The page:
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Op-ed: Is our school curriculum our boss or our servant?

When teachers are trusted and respected to use curricula as their servants, the whole culture at school will change.
When teachers are trusted and respected to use curricula as their servants, the whole culture at school will change.

The most exciting and far-reaching thing that can be done to improve public education is to change the role of curriculum from being a ruler over teachers, parents and students to being a servant for them.

What does this mean? First and foremost, it means that teachers will be respected and trusted to perform as professionals and decide what their students need. It means that, if teachers are in charge of curriculum, instead of curriculum being in charge of them, they will be able help students develop their unique talents and use them to be contributors to society. It means that teachers will partner with parents to foster positive differences instead of trying to make students uniform in knowledge and skills. It means that students will excel in what talents they were born with. It also means that students will value one another for being unique individuals. Bullying and school-induced suicides will markedly decrease because children will hold each other in high esteem for being unique and different.

When teachers are trusted and respected to use curricula as their servants, the whole culture at school will change. Cooperation will replace competition for grades and awards; students will help one another achieve. A plethora of accomplishments will be shown in talent shows and knowledge presentations as students share their ongoing development. Virtually every child will qualify for high honors as creativity, curiosity, initiative, interaction, leadership and other human qualities are esteemed as highly as achievement in predetermined subjects.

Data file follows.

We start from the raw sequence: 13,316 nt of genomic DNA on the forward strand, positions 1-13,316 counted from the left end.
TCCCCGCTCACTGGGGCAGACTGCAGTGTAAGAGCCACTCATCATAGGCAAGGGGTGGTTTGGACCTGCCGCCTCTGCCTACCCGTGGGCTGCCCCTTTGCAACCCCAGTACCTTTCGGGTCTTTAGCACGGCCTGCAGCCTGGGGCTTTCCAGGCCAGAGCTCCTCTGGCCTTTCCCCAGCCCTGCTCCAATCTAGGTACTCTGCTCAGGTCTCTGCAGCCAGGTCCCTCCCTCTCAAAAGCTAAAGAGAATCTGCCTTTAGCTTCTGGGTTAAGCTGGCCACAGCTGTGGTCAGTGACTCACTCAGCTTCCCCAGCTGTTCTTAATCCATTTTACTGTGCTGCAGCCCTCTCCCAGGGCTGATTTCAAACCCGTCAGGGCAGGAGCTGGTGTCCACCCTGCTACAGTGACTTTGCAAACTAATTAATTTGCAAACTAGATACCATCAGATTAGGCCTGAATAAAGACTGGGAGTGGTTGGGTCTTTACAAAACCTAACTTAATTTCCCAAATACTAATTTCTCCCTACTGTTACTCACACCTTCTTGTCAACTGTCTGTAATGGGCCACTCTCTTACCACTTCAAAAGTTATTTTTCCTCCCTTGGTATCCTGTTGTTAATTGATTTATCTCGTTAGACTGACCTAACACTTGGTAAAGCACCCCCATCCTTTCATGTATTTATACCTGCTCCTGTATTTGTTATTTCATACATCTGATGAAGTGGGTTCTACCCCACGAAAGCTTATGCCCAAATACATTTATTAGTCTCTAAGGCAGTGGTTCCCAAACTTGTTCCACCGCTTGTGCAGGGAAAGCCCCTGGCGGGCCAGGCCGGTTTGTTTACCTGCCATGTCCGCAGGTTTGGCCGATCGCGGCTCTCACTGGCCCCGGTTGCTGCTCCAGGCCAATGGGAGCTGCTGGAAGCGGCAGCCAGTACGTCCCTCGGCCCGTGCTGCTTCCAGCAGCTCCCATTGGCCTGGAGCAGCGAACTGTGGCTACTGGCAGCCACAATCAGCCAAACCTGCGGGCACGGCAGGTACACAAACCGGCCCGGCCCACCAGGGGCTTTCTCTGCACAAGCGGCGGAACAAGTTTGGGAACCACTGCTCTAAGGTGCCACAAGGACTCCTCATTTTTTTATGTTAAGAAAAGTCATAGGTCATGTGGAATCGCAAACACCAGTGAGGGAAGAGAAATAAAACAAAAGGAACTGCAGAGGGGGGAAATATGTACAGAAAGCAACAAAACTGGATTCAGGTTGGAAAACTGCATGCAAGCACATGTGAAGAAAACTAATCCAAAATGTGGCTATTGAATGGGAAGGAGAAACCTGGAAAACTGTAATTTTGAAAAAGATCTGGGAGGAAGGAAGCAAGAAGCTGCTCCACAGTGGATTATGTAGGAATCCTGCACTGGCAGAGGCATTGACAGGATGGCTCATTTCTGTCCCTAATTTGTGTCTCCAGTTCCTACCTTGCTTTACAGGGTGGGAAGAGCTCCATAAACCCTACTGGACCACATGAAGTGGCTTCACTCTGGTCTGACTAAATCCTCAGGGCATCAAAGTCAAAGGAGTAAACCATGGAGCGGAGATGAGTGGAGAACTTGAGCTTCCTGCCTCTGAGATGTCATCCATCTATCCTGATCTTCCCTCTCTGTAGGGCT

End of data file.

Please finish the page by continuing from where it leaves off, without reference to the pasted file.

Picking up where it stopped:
When curriculum is servant, the whole school becomes oriented to the needs of students. Teachers and parents guide, advise and inspire students to develop their individual greatness. Curriculum comes primarily from the questions, interests and needs of students. High school classes are all elective. A variety of study areas are added as determined by student interests.

Another big benefit of using subjects of the curriculum as servants is that reading, writing and arithmetic, for example, can be used as means or tools for attaining higher abilities rather than learned as ends in and of themselves. When basic skills are learned for the purpose of developing curiosity and creativity, for example, they are learned better and at the optimum time for each student rather than at the traditional time.

With so many benefits of changing the role of curriculum from boss to servant, will real change occur? There are many people, especially policymakers, who are so heavily invested in the curriculum-as-boss way of doing things that they may be afraid to trust teachers to be in charge of curriculum. Leo Tolstoy once said, “I know that most (men and women), including those at ease with problems of the greatest complexity, can seldom accept even the simplest and most obvious truth if it be such as would oblige them to admit the falsity of conclusions which they have delighted in explaining to colleagues, which they have proudly taught to others, and which they have woven, thread by thread into the fabric of their lives."

When people get a little authority, they often enjoy exercising dominion over others and become a strong barrier against innovation.

What is to be done? School board members and district superintendents can use the curriculum-as-servant model to start a revolution. Your school district could lead the way.